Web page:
2 parts bourbon or rye whiskey

1 sugar cube

few dashes Angostura bitters

few dashes of water

Muddle sugar, bitters, and water in an old fashioned glass. Fill with ice and whisky, stir.

Garnish with an orange slice and a cocktail cherry.

Tom Collins

5 classic Tom Collins cocktail recipes - Click Americana

The Tom Collins grew in popularity in the U.S., England, France, and Germany in the 1880s

Cocktail Recipe:

3 parts gin

2 parts lemon juice

1 part sugar syrup

4 parts soda water

Mix in a Tom Collins glass with ice.

Garnish with a lemon slice and a cocktail cherry.

Vodka Gimlet

Vodka Gimlet Recipe

Betty Draper’s drink on the show.

Cocktail Recipe:

2 parts vodka

1 part lime juice

1/2 part simple syrup

Put in a shaker with ice and strain into martini glass.

Garnish with a slice of lime.

Bloody Mary

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Invented in the 1920s in either New York or Paris. Popular as a reputed drink for hangovers and served at Sunday brunches. Favorite of Joan Holloway on the show.

Cocktail Recipe:

3 parts vodka

6 parts tomato juice

2 to 3 dashes of Worcestershire sauce

Add Tabasco, celery salt, black pepper, and horseradish to taste.

Stir, pour over ice into a highball glass.

Garnish with a celery stalk and a lemon or lime wedge or slice.

Whisky Sour

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Originates in the 1870s and was popular in North and South America.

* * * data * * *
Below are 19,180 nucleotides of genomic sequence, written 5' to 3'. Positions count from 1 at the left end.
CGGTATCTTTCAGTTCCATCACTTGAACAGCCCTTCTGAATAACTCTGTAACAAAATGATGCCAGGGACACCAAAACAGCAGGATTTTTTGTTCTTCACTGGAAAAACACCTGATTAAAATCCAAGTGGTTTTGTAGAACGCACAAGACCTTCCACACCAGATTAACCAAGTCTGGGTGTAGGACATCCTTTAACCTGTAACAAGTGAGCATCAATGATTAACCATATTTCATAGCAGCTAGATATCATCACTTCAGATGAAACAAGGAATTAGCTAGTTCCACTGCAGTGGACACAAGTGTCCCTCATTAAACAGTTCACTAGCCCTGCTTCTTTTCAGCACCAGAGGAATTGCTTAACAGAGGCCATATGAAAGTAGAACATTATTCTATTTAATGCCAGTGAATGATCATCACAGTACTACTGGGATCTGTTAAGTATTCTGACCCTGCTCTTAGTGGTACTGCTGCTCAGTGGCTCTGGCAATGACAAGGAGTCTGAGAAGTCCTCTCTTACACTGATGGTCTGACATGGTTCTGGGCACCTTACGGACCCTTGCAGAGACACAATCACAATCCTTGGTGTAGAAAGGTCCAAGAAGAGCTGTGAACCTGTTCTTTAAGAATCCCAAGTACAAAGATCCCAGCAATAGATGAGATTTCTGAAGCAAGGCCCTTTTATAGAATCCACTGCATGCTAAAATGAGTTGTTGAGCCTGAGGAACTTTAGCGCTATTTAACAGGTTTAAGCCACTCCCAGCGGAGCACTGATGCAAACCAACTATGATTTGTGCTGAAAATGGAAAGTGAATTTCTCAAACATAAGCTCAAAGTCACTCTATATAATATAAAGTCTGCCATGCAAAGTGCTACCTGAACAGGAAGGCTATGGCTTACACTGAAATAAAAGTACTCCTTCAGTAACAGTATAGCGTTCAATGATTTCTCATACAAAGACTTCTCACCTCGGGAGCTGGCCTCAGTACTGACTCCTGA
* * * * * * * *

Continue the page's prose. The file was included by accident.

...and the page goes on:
Cocktail Recipe:

3 parts bourbon

2 parts fresh lemon juice

1 part sugar syrup

Shake with ice, strain into an old fashioned glass.

Garnish with a lemon wedge.

Brandy Alexander

Created in the 1920s at a New York restaurant. Peggy Olson drank it on the show.

Cocktail Recipe:

1 part cognac

1 part Crème de cacao

1 part cream

Put in a shaker and strain into a chilled cocktail glass.

Garnish with nutmeg on top.

Side Car

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The side car developed in London and Paris after World War One. Often served with Oysters Rockefeller.

Cocktail Recipe:

2 parts cognac or brandy

1 part orange liqueur

1 fresh lemon juice

Shake with ice, strain into a chilled martini glass.

Garnish with a lemon peel strip.

White Russian

White Russian Cocktail Recipe

Created in 1949 in Brussels.

Cocktail Recipe:

5 parts vodka

2 parts coffee liqueur

3 parts cream

Serve with ice

Pour alcohol over the ice, then pour cream on top.

Bruce J. Wood
Bruce J. Wood
Bruce J. Wood, founder of AOIDE Bruce J. Wood has worked on Wall Street in business finance and strategy, and has written hundreds of finance business plans, strategic plans, economic feasibility studies, and economic impact studies. Bruce has lectured on creativity and strategic thinking, as well as worked on the development of numerous publishing, film, television, and performing arts projects, along with downtown revitalizations, using the arts as an economic catalyst. As an aficionado of music, art, and dance, Bruce is also a writer and an outdoor enthusiast. He has written poetry, blogs, articles, and many creative project concepts. He lives in the Metro Detroit area and enjoys writing poetry, backpacking, and ballroom dancing.